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Pain Physician. 2013 May-Jun;16(3):251-7.

Infectious complications related to intrathecal drug delivery system and spinal cord stimulator system implantations at a comprehensive cancer pain center.

Author information

1
MD Anderson Cancer Center, Department of Pain Medicine 1515 Holcombe Blvd, Unit 409 Houston TX 77030-0409, USA. mpengle@mdanderson.org

Abstract

BACKGROUND:

Intrathecal drug delivery (IDD) and spinal cord stimulator (SCS) systems are implantable devices for the management of both chronic and cancer pain. Although these therapies have favorable long-term outcomes, they are associated with occasional complications including infection. The incidence of infectious complications varies from 2 - 8% and frequently requires prolonged antibiotics and device revision or removal. Cancer patients are particularly susceptible to infectious complications because they are immunocompromised, malnourished, and receiving cytotoxic cancer-related therapies.

OBJECTIVE:

Determine if cancer pain patients have a higher incidence of infectious complications following implantation of IDD or SCS systems than non-cancer pain patients.

STUDY DESIGN:

Retrospective chart review.

SETTING:

Single tertiary comprehensive cancer hospital.

METHODS:

Following local Institutional Review Board (IRB) approval, we collected data on infectious complications for IDD and SCS systems implanted at MD Anderson Cancer Center for the treatment of cancer and chronic pain. The examined implants were performed from July 15, 2006, to July 14, 2009. In addition, we obtained data regarding patient comorbidities and perioperative risk factors to assess their impact on infectious complications.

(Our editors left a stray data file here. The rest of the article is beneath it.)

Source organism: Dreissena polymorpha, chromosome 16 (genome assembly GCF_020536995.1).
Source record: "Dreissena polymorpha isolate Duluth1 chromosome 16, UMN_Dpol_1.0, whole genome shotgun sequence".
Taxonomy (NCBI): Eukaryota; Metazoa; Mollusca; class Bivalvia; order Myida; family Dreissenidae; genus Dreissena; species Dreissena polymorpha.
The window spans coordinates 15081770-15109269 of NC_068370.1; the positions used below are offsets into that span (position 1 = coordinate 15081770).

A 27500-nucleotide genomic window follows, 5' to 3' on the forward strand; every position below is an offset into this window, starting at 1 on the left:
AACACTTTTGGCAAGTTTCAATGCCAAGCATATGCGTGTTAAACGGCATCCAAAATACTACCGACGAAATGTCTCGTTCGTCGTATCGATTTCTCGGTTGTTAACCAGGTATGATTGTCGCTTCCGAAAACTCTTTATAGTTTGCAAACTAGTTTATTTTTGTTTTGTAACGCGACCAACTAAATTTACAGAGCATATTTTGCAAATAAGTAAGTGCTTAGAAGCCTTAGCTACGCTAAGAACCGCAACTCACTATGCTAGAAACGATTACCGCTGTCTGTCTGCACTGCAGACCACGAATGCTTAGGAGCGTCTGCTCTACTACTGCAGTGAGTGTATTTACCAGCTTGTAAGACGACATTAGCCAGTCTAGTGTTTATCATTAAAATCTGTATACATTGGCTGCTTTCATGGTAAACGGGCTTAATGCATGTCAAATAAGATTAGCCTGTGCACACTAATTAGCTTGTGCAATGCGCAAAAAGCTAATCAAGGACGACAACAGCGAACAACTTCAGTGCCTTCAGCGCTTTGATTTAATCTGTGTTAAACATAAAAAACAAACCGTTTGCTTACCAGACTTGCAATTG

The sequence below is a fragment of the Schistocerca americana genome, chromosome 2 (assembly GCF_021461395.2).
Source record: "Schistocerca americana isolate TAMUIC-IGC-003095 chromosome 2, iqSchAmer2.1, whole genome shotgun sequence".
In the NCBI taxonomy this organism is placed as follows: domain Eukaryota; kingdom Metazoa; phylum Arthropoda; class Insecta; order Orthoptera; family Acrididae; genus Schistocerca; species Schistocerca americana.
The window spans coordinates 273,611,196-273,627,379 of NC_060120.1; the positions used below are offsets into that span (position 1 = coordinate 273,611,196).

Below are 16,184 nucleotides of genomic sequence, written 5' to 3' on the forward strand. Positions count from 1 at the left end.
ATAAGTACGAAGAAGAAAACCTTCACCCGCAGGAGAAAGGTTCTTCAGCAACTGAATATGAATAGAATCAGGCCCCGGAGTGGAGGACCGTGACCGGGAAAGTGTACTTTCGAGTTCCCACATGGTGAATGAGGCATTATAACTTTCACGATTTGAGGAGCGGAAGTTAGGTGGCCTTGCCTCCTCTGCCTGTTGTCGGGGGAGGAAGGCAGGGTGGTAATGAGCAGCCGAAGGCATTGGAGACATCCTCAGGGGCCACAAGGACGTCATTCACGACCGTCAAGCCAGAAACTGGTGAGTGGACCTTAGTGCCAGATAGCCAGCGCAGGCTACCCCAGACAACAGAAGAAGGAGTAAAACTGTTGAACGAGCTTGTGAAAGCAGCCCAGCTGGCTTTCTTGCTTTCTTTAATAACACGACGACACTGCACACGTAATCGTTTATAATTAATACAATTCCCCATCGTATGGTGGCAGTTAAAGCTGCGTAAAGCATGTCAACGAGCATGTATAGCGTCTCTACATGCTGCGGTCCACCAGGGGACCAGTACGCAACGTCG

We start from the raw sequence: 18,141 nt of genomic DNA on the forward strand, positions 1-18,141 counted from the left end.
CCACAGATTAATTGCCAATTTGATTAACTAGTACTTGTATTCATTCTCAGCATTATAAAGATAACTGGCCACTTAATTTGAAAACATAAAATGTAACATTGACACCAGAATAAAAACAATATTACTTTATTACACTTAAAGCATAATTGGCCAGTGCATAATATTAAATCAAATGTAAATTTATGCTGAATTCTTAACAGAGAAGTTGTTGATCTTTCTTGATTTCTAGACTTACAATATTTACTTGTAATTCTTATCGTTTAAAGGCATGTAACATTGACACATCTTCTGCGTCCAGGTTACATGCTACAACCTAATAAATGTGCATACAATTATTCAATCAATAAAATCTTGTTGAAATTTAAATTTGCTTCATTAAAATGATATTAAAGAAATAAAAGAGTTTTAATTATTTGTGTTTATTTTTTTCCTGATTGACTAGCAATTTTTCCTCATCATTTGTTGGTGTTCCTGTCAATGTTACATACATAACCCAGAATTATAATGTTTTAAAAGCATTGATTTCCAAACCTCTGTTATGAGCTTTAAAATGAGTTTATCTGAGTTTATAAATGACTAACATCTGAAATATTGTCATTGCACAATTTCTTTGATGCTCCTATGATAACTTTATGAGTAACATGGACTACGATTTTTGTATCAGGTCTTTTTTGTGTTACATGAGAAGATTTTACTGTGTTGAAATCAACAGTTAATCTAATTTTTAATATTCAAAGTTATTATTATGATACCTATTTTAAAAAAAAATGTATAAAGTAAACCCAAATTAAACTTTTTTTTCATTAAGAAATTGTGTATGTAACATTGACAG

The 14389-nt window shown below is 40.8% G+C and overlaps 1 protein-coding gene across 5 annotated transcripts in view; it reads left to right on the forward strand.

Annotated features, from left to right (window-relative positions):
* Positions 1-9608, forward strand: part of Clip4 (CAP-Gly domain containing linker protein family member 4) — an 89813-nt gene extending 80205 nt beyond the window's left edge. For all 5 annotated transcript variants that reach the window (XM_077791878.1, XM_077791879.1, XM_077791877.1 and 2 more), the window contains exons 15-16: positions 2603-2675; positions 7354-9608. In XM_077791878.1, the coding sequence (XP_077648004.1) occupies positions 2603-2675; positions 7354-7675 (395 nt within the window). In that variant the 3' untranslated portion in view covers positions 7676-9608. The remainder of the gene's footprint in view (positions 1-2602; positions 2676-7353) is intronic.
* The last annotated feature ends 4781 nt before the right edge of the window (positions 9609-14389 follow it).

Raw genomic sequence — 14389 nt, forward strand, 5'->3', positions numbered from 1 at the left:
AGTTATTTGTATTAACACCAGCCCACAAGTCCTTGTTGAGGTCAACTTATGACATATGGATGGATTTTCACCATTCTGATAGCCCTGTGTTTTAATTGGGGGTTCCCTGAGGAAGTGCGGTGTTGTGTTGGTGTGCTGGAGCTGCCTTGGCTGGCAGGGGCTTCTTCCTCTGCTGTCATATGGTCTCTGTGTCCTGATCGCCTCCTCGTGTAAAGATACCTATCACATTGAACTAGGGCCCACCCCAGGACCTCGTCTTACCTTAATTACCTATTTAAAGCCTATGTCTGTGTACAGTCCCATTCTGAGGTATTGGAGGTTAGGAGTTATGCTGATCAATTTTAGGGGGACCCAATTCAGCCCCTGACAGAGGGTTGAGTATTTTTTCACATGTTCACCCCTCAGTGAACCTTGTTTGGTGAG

RESULTS:

One hundred forty-two devices were implanted in 131 patients during the examined period. Eighty-three of the devices were IDD systems and 59 were SCS systems. Eighty percent of the patients had a diagnosis of cancer. Four infectious complications were noted with an overall infectious risk of 2.8%. The infection rate was 2.4% for IDD systems versus 3.4% for SCS systems (P = 1). All infections were at the implantable pulse generator (IPG) or pump pocket site. The rate of infection was 2.7% for cancer patients and 3.3% for non-cancer patients (P = 1). Neither the perioperative administration of prophylactic antibiotics (P = 0.4) nor the National Nosocomial Infection Surveillance (NNIS) risk level for individual patients (P = 0.15) were statistically associated with infectious complication. The mean surgical time was longer for cases with infection at 215 ± 93 minutes versus 132 ± 52 minutes for those without infection which was statistically significant (P = 0.02).

LIMITATIONS:

The major limitation of this study is that it was a retrospective analysis. An additional limitation is that 51(38.9%) of our patients either died or were lost to follow-up during the year following implantation which may have led to an underestimation of our infection rates.

CONCLUSIONS:

The experience of this tertiary cancer pain center demonstrates that infectious complications following implantation of IDD and SCS systems are relatively rare events in cancer patients. Contrary to our initial hypothesis, no difference was found in the infection rate between cancer and non-cancer patients. The main factor associated with increased risk of infectious complications was increased surgical time, indicating a need to minimize patient time in the operating room. The low infectious complication rate seen in this series compared to previous reports in non-cancer patients is likely multifactorial in nature.

PMID:
23703411
[Indexed for MEDLINE]
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